That's right - a decade of writing. (I've gotten more out of this than a sweet pair of Jabra headphones, rest assured.)

But I don't get to the milestone of 10 years unless I write a very first post. And then a second. And a third. You get the picture. 

So here's the deal: I want to know how you're starting. I don't need to know your big plans or your exit strategy. I don't need to know what your dream is or how your invention will alter the course of human history. I just want to know how you're starting.

And yes, I want to you leave a comment. Old-school style like people used to do on blogs a hundred years ago. I want you to signify your start by doing the hard work of typing something as a comment below.

So tell me how you're starting. And to sweeten the pot, I'll pick one comment at random and the kind people over at Jabra will send you some sweet headphones, too, so you can start whatever it is you're dreaming.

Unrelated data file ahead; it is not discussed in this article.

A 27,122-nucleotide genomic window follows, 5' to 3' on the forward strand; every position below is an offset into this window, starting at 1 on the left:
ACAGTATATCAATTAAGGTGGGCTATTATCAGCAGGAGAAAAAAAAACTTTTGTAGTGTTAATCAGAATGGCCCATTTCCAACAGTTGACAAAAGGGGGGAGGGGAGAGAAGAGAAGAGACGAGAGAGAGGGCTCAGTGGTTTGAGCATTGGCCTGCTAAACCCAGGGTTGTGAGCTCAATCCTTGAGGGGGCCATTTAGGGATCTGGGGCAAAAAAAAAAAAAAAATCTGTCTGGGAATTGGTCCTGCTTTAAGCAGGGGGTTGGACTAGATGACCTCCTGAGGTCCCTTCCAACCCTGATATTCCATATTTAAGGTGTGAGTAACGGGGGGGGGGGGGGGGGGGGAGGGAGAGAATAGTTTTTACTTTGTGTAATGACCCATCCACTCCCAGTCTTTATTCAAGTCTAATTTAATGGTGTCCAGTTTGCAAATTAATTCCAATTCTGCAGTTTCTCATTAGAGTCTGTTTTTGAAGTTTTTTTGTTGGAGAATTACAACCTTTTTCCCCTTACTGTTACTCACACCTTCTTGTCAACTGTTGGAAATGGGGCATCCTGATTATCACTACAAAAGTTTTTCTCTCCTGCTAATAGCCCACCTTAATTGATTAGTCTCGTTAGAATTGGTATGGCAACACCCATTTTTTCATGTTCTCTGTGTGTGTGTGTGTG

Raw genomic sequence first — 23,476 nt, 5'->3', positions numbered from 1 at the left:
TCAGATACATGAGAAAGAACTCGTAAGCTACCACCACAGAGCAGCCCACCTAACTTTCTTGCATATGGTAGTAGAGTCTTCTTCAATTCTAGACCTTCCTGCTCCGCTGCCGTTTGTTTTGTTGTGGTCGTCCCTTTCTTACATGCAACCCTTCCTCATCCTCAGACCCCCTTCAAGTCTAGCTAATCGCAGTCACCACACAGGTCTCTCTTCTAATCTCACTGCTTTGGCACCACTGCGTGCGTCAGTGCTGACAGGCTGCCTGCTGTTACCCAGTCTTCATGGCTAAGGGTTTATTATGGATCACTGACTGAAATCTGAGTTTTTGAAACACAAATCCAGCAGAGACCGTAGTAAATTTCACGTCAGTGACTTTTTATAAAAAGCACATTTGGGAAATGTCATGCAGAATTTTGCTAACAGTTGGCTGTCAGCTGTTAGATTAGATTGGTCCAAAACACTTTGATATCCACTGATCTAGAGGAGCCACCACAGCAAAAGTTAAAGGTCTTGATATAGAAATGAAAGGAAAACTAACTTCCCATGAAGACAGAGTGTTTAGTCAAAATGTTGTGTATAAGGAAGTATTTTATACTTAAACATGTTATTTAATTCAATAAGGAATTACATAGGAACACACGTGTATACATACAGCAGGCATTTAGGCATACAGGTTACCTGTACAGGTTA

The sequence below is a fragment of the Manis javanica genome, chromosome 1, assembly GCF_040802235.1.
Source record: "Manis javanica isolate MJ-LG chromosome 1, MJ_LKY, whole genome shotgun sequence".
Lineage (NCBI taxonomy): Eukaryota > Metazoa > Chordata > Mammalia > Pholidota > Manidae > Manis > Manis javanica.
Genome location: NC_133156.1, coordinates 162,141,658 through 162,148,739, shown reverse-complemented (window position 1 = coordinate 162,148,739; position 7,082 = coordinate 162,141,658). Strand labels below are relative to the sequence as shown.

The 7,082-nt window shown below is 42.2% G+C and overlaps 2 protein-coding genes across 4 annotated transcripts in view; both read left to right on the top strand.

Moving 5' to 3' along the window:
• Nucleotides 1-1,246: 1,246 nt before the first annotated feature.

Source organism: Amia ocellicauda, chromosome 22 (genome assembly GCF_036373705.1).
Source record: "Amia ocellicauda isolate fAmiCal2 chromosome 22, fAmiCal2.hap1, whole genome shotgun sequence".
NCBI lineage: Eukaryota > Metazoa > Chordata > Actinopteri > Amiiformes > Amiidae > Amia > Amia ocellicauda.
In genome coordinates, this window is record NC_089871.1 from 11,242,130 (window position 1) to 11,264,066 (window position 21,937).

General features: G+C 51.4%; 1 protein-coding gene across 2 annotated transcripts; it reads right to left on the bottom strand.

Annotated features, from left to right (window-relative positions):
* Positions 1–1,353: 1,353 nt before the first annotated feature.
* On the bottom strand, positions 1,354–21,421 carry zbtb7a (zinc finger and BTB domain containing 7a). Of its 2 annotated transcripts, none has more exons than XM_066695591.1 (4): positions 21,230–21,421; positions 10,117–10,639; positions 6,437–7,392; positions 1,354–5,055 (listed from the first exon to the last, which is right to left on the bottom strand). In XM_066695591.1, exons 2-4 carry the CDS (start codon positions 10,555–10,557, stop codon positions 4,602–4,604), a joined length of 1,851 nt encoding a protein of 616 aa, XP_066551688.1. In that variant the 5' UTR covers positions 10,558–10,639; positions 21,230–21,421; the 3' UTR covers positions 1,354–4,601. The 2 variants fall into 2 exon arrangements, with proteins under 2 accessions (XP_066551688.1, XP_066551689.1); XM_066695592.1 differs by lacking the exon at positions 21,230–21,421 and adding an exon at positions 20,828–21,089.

Drop your idea for starting by Friday, and I'll pick one of you ambitious, awesome people as the lucky winner.

But you don't win (anything, not just headphones) if you don't start the game. 

If you'd like to get more ideas like these sent to you each day, it's easy: sign up here.

Not Everyone is Killing It

Added on by Sam Davidson.

I have a growing network of speaker friends and colleagues and as such, I follow them online, keeping up conversation and friendship as we do in this digital age. 

And quite often, I see pictures of people posted on a stage with captions about so-and-so "Killing It!" at an event. Of people "So Excited" that they "Can't Wait!" to be somewhere. This is all fine and well and I'm certainly guilty of these posts time and again. 

But if everyone is killing it, is no one bombing? Is everyone really this excited? Our best face is the one best fit for online consumption, but surely everything that Instagrams is not gold.

This is still one of my favorite Portlandia clips, capturing so succinctly how not everyone is as happy as they appear online. Take a look.

I'm not saying that we need newsfeeds and streams full of sad truths and mundane musings of the moment. But just know that if you happen to feel sad when everyone out there seems to be killing it, it's not as rosy as they make it sound.